Trying energetically to avoid any punishment by a federal judge who has complained of ethical lapses by Justice Department lawyers during the big immigration case, the Obama administration on Monday reluctantly agreed that it would accept some mild forms of sanctions.
Those developments, in the Brownsville, Texas, court of District Judge Andrew S. Hanen, came in a large filing with the public versions showing extensive deletions to protect privacy, and with some sworn statements not disclosed publicly at all. The judge had issued a sweeping sanctions order in May, but has since put that on hold, and gave the department the opportunity to explain further and to suggest what final punishment he should impose.
Throughout the filing, the administration’s lawyers insisted that government attorneys at no time engaged in “bad faith’ actions, and argued that no sanctions of any kind would be justifiable legally. Since the judge was using his “inherent power” to protect his court, the filings contended, no punishment is proper in the absence of clear proof of bad faith. The papers openly conceded a string of mistakes and misstatements, while insisting that none was intentional.
The judge struck boldly and expansively at the department in May after concluding that, while the judge was considering a request by 26 challenging states to put the broad new deferred deportation policy on hold, federal officials went ahead and began implementing some parts of the overall program that President Obama had announced in November 2014. (That overall program has never gone into effect, because Judge Hanen blocked it temporarily pending a full trial, and his order was upheld by a federal appeals court and, in June, by a 4-to-4 split in the Supreme Court. The administration is now asking the Justices to reconsider.)
At the same time that the administration argued Monday against any punishment at all, its filings conceded that the judge may yet wish to impose some disciplinary action, so it told him — in response to his call for suggestions — that it would not resist the following:
** Any further public statements that the judge chose to make that continued his criticism of the conduct of lawyers appearing before him. His harsh public comments so far have already helped protect the processes of his court, the government said.
** The judge would be free to monitor a new round of additional ethics training that the department has adopted on its own for its Civil Division attorneys, and the judge could require proof that this new training actually gets completed. (The judge’s may order had demanded annual ethics training for any department lawyer appearing in any court, not just in the courts in the 26 suing states.)
** The government would accept an order to pay the 26 states that sued over the immigration policy an amount to compensate them for the fees and costs they may have had to put up as a result of “any intentional representations” that the judge ultimately might find. It gave no estimate of amounts.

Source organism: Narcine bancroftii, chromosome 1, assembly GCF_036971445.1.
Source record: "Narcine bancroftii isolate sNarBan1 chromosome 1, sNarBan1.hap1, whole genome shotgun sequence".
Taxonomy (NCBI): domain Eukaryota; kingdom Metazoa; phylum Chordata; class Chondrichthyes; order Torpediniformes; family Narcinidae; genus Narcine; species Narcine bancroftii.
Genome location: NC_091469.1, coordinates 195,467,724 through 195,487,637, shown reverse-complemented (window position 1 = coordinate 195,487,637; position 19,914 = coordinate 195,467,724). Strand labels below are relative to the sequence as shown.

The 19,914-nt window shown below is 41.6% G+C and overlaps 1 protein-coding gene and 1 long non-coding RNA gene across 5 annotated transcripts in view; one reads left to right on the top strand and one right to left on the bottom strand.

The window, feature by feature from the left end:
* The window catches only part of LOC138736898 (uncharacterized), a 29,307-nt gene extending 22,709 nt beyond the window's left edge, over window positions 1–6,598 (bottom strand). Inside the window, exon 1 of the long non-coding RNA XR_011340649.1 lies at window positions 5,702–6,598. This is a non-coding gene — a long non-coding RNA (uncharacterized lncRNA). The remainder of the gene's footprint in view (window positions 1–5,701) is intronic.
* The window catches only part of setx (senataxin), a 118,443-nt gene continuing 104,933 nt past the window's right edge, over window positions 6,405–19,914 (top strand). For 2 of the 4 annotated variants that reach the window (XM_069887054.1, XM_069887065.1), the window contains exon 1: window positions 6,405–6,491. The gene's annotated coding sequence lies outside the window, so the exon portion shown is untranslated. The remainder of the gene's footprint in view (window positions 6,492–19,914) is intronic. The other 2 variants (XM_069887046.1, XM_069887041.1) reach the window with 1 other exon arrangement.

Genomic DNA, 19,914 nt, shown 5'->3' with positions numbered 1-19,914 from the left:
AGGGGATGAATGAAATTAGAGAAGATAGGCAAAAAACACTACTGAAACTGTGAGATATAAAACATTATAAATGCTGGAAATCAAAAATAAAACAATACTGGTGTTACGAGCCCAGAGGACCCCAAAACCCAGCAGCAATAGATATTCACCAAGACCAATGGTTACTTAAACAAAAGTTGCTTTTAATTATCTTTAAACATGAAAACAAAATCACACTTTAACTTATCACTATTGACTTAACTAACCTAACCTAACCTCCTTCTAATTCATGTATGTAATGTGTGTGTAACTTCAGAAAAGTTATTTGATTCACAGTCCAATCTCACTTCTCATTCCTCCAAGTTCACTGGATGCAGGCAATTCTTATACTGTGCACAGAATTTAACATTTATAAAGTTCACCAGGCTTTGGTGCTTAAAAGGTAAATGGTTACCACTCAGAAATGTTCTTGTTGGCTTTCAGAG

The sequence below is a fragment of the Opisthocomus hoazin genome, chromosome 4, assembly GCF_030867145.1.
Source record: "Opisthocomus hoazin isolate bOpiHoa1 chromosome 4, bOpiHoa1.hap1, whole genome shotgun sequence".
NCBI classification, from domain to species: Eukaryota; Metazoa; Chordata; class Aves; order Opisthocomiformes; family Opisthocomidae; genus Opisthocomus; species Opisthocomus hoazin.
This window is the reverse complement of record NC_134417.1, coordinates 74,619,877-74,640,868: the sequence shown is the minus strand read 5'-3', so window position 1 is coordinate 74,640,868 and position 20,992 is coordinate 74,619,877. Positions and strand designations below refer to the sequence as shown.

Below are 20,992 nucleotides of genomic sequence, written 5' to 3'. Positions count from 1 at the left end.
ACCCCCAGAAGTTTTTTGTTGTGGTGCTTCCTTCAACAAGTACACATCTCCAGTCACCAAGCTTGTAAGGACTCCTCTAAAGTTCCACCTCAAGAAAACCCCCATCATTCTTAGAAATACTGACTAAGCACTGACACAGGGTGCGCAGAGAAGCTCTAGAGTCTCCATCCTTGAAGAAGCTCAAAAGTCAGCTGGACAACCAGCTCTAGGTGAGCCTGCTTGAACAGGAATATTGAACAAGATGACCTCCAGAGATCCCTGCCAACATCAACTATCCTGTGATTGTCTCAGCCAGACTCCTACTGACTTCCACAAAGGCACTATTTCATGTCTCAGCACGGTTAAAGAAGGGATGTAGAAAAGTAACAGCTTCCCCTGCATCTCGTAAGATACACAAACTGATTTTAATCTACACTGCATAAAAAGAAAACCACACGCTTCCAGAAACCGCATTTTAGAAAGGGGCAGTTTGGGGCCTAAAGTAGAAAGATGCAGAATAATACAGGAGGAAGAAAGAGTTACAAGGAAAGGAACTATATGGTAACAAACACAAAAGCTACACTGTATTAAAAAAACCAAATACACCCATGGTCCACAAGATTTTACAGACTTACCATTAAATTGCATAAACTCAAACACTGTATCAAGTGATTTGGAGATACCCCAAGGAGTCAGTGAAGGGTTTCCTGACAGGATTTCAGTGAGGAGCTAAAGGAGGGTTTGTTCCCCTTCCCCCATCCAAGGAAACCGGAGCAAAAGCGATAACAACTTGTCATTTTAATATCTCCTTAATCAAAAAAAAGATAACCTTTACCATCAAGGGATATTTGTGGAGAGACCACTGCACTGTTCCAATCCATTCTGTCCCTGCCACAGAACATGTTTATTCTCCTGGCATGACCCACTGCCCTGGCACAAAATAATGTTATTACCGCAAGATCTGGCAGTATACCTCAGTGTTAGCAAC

However, the new filing argued strongly against any sanctions against any individual attorneys, calling such a move “unnecessary and inappropriate.” What the judge was told about any of the disputed submissions in court was the product of “a group effort by a large number of attorneys,” the gpverm,emt argued. If anyone is to be punished, it should either be the federal government or the Justice Department itself, it argued. Much of the content of 83 pages of filings was a recounting of how the controversy developed over what the judge was told that ultimately led him to complain.
And, just as strongly, the administration argued that there should be no impact on the 108,000 young immigrants who were given added benefits under the deferred deportation policy — for a third year of avoiding deportation and a right to get a jotes instead of two — because those individuals caused no harm to the suing states.
Because the judge’s complaints about ethical violations were based directly on his claims that he was deceived about those added benefits to the youths, his sanctions order had required the private disclosure to the court — and possibly to the states — of personal information about each of those 108,000 individuals. Civil rights groups have also protested heavily against that requirement, and are prepared to appeal it, if it stands.
The government had asked Judge Hanen’s permission to supply the new material under seal, and the judge agreed to that last week, but then gave the Justice Department only until Monday to file on the public record the filing in redacted form.
The judge has now scheduled a meeting with all attorneys involved in the ethics case, as well as in the ongoing move toward a trial on the legality of the immigration policy, for August 31. In the meantime, the order blocking enforcement of the policy remains intact.
The Justice Department has also asked the judge to withdraw his May sanctions order, at least for the time being. If he does not, it has argued — over the 26 states’ objection — that he might lose jurisdiction to proceed further if appeals of that order go forward to the U.S. Court of Appeals for the Fifth Circuit.
The main part of the government’s Monday filing is a 51-page document, in redacted form, spelling out the history of the ethics controversy and making the legal arguments on the judge’s power and on what he might yet do to impose punishment if he insisted on doing so. That document can be read here.